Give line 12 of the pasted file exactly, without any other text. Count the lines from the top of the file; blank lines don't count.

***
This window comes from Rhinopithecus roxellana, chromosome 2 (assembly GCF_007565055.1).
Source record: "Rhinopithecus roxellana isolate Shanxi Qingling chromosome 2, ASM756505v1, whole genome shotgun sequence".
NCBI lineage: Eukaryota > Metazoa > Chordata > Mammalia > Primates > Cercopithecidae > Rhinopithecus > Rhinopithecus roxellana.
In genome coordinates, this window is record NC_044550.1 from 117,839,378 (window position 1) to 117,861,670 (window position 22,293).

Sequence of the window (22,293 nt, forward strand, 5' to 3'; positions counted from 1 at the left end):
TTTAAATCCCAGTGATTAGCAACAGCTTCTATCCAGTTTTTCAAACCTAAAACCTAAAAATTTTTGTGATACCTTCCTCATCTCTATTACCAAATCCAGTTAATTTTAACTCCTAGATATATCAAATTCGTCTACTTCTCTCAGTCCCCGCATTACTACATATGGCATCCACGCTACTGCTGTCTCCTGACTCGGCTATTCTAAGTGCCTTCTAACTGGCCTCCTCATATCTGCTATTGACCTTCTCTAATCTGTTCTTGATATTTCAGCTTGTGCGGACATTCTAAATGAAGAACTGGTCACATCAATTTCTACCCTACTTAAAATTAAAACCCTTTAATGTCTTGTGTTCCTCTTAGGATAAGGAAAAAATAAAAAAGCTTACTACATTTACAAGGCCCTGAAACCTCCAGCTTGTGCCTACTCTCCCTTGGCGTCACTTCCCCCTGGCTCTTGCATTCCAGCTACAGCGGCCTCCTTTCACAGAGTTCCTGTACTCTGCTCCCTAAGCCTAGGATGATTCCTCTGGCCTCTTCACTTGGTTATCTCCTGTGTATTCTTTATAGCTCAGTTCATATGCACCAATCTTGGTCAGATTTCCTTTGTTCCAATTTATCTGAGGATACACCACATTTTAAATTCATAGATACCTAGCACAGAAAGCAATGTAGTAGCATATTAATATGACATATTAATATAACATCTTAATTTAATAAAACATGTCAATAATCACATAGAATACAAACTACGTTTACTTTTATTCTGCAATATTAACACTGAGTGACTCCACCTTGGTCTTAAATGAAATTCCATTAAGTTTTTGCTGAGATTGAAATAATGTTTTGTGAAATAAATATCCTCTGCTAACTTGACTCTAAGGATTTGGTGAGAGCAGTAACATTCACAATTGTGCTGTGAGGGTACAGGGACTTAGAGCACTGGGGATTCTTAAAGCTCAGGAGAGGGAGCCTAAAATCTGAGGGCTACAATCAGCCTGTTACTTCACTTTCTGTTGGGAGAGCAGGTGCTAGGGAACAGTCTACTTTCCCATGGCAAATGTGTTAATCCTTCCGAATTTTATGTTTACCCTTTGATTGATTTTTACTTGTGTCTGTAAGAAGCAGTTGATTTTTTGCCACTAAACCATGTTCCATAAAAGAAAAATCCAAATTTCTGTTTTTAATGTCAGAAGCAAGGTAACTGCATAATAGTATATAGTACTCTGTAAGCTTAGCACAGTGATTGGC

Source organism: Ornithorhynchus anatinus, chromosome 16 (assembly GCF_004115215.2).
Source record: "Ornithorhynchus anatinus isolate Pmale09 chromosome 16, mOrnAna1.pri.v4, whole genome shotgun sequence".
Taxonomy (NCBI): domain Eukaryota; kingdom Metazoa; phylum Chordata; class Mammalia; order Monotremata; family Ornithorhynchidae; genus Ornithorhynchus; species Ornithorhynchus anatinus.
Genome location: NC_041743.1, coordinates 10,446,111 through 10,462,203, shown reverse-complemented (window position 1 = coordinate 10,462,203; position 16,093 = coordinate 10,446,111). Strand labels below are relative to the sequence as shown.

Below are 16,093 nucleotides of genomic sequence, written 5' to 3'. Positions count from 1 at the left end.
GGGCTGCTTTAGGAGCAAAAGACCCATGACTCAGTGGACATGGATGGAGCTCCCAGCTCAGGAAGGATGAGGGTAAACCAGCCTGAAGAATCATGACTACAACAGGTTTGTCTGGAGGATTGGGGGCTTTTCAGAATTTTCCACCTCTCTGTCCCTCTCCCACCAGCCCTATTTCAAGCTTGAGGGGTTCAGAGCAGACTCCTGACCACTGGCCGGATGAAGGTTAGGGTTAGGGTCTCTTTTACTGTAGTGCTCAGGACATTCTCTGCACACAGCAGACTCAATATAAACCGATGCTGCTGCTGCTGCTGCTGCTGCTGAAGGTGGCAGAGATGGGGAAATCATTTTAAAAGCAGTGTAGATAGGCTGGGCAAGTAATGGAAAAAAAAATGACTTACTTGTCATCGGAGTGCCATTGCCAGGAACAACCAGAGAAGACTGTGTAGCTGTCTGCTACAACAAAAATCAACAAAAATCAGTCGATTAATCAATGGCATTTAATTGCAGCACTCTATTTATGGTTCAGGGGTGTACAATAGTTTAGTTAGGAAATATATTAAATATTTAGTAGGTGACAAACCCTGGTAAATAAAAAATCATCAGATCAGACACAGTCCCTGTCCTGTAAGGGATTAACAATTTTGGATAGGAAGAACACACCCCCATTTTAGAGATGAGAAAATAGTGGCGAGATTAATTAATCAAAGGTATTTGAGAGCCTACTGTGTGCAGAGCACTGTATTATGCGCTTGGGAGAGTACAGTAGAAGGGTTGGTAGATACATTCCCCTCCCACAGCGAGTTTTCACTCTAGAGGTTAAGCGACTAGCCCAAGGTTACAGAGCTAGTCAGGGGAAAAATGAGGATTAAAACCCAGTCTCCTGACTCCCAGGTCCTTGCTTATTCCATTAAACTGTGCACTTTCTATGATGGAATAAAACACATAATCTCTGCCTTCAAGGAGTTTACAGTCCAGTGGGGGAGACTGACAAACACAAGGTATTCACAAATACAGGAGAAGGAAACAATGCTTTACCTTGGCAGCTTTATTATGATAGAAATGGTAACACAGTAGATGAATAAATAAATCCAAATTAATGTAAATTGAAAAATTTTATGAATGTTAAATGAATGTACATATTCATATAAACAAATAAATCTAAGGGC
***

GGGCTGCTTTAGGAGCAAAAGACCCATGACTCAGTGGACATGGATGGAGCTCCCAGCTCAGGAAGGATGAGGGTAAACCAGCCTGAAGAATCATGACTACAACAGGTTTGTCTGGAGGATTGGGGGCTTTTCAGAATTTTCCACCTCTCTGTCCCTCTCCCACCAGCCCTATTTCAAGCTTGAGGGGTTCAGAGCAGACTCCTGACCACTGGCCGGATGAAGGTTAGGGTTAGGGTCTCTTTTACTGTAGTGCTCAGGACATTCTCTGCACACAGCAGACTCAATATAAACCGATGCTGCTGCTGCTGCTGCTGCTGCTGAAGGTGGCAGAGATGGGGAAATCATTTTAAAAGCAGTGTAGATAGGCTGGGCAAGTAATGGAAAAAAAAATGACTTACTTGTCATCGGAGTGCCATTGCCAGGAACAACCAGAGAAGACTGTGTAGCTGTCTGCTACAACAAAAATCAACAAAAATCAGTCGATTAATCAATGGCATTTAATTGCAGCACTCTATTTATGGTTCAGGGGTGTACAATAGTTTAGTTAGGAAATATATTAAATATTTAGTAGGTGACAAACCCTGGTAAATAAAAAATCATCAGATCAGACACAGTCCCTGTCCTGTAAGGGATTAACAATTTTGGATAGGAAGAACACACCCCCATTTTAGAGATGAGAAAATAGTGGCGAGATTAATTAATCAAAGGTATTTGAGAGCCTACTGTGTGCAGAGCACTGTATTATGCGCTTGGGAGAGTACAGTAGAAGGGTTGGTAGATACATTCCCCTCCCACAGCGAGTTTTCACTCTAGAGGTTAAGCGACTAGCCCAAGGTTACAGAGCTAGTCAGGGGAAAAATGAGGATTAAAACCCAGTCTCCTGACTCCCAGGTCCTTGCTTATTCCATTAAACTGTGCACTTTCTATGATGGAATAAAACACATAATCTCTGCCTTCAAGGAGTTTACAGTCCAGTGGGGGAGACTGACAAACACAAGGTATTCACAAATACAGGAGAAGGAAACAATGCTTTACCTTGGCAGCTTTATTATGATAGAAATGGTAACACAGTAGATGAATAAATAAATCCAAATTAATGTAAATTGAAAAATTTTATGAATGTTAAATGAATGTACATATTCATATAAACAAATAAATCTAAGGGC